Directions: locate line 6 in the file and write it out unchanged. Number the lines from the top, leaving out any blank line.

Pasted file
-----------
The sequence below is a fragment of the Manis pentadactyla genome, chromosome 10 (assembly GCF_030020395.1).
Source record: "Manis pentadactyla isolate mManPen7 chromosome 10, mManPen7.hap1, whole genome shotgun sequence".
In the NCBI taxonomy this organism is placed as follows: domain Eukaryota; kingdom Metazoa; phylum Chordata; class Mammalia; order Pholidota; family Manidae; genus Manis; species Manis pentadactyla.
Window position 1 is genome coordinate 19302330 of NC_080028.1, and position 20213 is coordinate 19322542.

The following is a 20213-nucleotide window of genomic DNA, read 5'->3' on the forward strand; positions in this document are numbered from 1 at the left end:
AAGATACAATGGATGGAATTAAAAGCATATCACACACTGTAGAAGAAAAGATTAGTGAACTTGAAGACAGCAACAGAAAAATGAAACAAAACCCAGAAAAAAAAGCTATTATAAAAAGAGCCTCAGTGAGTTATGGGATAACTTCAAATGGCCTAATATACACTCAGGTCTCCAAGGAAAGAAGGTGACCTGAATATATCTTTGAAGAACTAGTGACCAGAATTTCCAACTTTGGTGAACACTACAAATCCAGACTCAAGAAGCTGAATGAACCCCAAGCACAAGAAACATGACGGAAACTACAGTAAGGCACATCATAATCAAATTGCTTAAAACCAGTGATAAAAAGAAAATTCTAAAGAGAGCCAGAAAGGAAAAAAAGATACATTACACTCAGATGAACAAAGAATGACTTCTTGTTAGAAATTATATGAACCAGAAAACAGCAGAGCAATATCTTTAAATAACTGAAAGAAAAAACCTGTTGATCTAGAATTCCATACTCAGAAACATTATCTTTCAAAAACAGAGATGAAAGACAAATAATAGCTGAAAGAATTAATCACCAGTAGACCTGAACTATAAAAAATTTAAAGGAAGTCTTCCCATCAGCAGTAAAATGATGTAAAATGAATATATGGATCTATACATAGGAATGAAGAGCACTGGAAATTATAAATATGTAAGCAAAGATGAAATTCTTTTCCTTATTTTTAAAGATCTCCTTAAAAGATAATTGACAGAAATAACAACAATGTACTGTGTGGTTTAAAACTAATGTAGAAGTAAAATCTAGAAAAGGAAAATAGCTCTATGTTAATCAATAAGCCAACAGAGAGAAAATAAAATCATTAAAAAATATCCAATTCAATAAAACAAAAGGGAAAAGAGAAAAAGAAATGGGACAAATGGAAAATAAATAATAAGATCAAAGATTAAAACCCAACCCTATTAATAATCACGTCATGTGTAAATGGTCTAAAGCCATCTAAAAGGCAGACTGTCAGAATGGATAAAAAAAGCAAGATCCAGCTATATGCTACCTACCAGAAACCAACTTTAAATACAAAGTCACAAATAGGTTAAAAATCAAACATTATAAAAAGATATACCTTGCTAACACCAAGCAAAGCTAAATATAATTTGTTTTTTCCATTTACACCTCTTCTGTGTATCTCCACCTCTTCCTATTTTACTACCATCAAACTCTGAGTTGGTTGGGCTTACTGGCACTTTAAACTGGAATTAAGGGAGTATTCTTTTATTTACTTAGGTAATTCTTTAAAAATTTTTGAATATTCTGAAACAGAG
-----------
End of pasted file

AAGATACAATGGATGGAATTAAAAGCATATCACACACTGTAGAAGAAAAGATTAGTGAACTTGAAGACAGCAACAGAAAAATGAAACAAAACCCAGAAAAAAAAGCTATTATAAAAAGAGCCTCAGTGAGTTATGGGATAACTTCAAATGGCCTAATATACACTCAGGTCTCCAAGGAAAGAAGGTGACCTGAATATATCTTTGAAGAACTAGTGACCAGAATTTCCAACTTTGGTGAACACTACAAATCCAGACTCAAGAAGCTGAATGAACCCCAAGCACAAGAAACATGACGGAAACTACAGTAAGGCACATCATAATCAAATTGCTTAAAACCAGTGATAAAAAGAAAATTCTAAAGAGAGCCAGAAAGGAAAAAAAGATACATTACACTCAGATGAACAAAGAATGACTTCTTGTTAGAAATTATATGAACCAGAAAACAGCAGAGCAATATCTTTAAATAACTGAAAGAAAAAACCTGTTGATCTAGAATTCCATACTCAGAAACATTATCTTTCAAAAACAGAGATGAAAGACAAATAATAGCTGAAAGAATTAATCACCAGTAGACCTGAACTATAAAAAATTTAAAGGAAGTCTTCCCATCAGCAGTAAAATGATGTAAAATGAATATATGGATCTATACATAGGAATGAAGAGCACTGGAAATTATAAATATGTAAGCAAAGATGAAATTCTTTTCCTTATTTTTAAAGATCTCCTTAAAAGATAATTGACAGAAATAACAACAATGTACTGTGTGGTTTAAAACTAATGTAGAAGTAAAATCTAGAAAAGGAAAATAGCTCTATGTTAATCAATAAGCCAACAGAGAGAAAATAAAATCATTAAAAAATATCCAATTCAATAAAACAAAAGGGAAAAGAGAAAAAGAAATGGGACAAATGGAAAATAAATAATAAGATCAAAGATTAAAACCCAACCCTATTAATAATCACGTCATGTGTAAATGGTCTAAAGCCATCTAAAAGGCAGACTGTCAGAATGGATAAAAAAAGCAAGATCCAGCTATATGCTACCTACCAGAAACCAACTTTAAATACAAAGTCACAAATAGGTTAAAAATCAAACATTATAAAAAGATATACCTTGCTAACACCAAGCAAAGCTAAATATAATTTGTTTTTTCCATTTACACCTCTTCTGTGTATCTCCACCTCTTCCTATTTTACTACCATCAAACTCTGAGTTGGTTGGGCTTACTGGCACTTTAAACTGGAATTAAGGGAGTATTCTTTTATTTACTTAGGTAATTCTTTAAAAATTTTTGAATATTCTGAAACAGAG